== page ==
East Anglia TWO Offshore Windfarm

The views expressed in this page do not represent those of the Planning Inspectorate. This page consists of content submitted to the Planning Inspectorate by the public and other interested parties, giving their views of this proposal.

East Anglia TWO Offshore Windfarm

Received 22 January 2020
From Paul Chandler

Representation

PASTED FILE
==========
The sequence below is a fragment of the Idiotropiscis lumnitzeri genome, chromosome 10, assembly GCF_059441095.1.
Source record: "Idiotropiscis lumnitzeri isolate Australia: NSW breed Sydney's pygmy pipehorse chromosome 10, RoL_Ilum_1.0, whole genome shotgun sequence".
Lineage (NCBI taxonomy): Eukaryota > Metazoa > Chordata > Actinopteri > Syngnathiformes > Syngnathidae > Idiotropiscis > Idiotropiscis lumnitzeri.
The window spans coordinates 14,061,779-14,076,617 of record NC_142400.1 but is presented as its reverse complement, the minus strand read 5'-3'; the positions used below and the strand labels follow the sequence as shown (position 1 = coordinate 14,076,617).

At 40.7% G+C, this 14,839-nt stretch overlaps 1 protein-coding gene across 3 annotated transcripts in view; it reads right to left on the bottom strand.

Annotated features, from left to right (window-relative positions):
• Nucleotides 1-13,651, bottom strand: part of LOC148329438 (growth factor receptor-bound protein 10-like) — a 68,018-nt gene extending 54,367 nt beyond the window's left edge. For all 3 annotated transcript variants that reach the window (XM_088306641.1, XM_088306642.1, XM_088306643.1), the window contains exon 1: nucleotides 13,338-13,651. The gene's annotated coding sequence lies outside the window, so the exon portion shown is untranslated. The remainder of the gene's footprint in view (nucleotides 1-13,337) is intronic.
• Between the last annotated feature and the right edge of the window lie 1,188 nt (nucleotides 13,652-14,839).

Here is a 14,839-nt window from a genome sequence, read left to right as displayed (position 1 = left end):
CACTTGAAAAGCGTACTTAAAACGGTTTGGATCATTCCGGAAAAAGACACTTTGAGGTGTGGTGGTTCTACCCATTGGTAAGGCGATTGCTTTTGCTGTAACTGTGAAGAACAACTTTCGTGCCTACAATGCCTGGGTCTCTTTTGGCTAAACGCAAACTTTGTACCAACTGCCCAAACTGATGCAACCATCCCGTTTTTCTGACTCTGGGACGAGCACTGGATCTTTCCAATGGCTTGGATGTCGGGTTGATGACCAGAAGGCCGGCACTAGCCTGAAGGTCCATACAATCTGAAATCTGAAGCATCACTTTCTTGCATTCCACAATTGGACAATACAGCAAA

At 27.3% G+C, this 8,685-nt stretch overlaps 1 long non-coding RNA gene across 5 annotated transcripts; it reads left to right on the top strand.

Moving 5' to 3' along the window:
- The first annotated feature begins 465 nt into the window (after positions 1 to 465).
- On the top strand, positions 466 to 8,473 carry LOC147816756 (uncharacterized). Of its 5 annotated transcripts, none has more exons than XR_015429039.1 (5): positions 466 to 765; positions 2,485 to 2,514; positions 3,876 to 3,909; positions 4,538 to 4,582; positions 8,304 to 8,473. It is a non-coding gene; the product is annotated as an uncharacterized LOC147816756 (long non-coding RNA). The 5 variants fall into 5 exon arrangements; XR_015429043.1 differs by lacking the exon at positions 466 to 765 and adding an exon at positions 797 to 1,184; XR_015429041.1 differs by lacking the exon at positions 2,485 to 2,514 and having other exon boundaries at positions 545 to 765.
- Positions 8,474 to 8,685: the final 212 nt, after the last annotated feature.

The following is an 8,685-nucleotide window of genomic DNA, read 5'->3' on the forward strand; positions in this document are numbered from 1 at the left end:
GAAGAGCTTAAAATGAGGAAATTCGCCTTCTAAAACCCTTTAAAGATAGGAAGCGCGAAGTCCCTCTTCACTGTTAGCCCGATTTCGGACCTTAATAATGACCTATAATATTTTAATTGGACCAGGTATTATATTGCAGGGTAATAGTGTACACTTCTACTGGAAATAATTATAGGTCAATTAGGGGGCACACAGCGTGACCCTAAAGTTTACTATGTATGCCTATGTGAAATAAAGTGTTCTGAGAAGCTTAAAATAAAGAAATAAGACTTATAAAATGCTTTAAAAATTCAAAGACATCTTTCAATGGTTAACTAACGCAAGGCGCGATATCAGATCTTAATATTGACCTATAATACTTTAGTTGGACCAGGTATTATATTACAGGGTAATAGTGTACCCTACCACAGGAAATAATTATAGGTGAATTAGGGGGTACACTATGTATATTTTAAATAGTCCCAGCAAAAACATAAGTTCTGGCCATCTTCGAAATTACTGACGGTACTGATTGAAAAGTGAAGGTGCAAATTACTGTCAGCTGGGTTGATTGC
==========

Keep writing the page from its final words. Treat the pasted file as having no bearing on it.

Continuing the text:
I am writing to register my concerns relating to ScottishPower Renewables applications for East Anglia One North and East Anglia Two offshore windfarm projects. As a resident directly affected by these proposals, living at primary noise sensitive receptor site CCR4, these projects will directly impact upon the health and wellbeing and place a number of restrictions on our everyday lives for the 6 residential properties at this location. At no stage have SPR contacted any affected property owner to discuss mitigation measures or compensation for the additional increase in environmental noise, dust and light pollution. The baseline noise surveys are not representative of the current sound levels experienced in our garden at the rear of the properties, which is extremely quiet. The additional generated noise from the fields at the side and rear of our property is greatly underestimated. Should these projects be permitted, heavy traffic increase along Sizewell Gap Road (Heavy Route HR100) will be substantial. SPR plan to establish 2 haul roads either side of our property, and the cable trenches behind will effectively maroon us in a sea of noise and disruption. Further to this I am also very concerned about the following: 1. Traffic Impact. Apart from HR100, the local road network is typical of a rural location. Only Heavy Lorries will be obliged to use HR100 to access easternmost sites; access to the substation complex will be via the A1094 from the A12 towards Aldeburgh, turning onto the B1069 to Knodishall. There are a number of pinch points on these routes where HGVs passing local traffic, touring caravanners and motorhomes, as well as other HGVs is extremely restricted. All personal, LGV and other project associated traffic are free to choose routes to and from work sites, adding to local congestion. 2. Cumulative local impact on communities and inadequate local infrastructure of the multiple energy projects occurring together simultaneously during the life of these projects, as well as a number of new housing and utilities projects, and the day-to-day activities of local businesses. 3. Vibration, Noise, Light and Air pollution. The area is predominantly rural and abundant with wildlife and rare habitats. A number of rare and unique species will be disturbed and displaced. The health and wellbeing of residents will be affected. The peace and quiet is especially important to the Wardens Trust, a refuge for disabled children and adults, away from the noise and excess of modern city and town living. 4. Impact on Business and Tourism. Tourism is a vital economic contributor to the area, worth in excess of £200M/year. The Suffolk DMO has calculated losses of up to 20% per annum could result if these projects proceed and jeopardise many of the 4,500 people currently employed. 5. Destruction of valuable green spaces adjacent to the Suffolk Coast & Heaths AONB, SSSI, EPA & SPA. The famous open landscape scarred forever with massive warehouse size structures and electrical compounds, especially dwarfing the tiny village of Friston mentioned in the Doomsday Book. 6. Permanent and temporary closure of many PRoWs (footpaths, bridleways, byways and cycle paths) for the 4 – 8 year project duration. Used by many locals and visitors for a multitude of recreational pursuits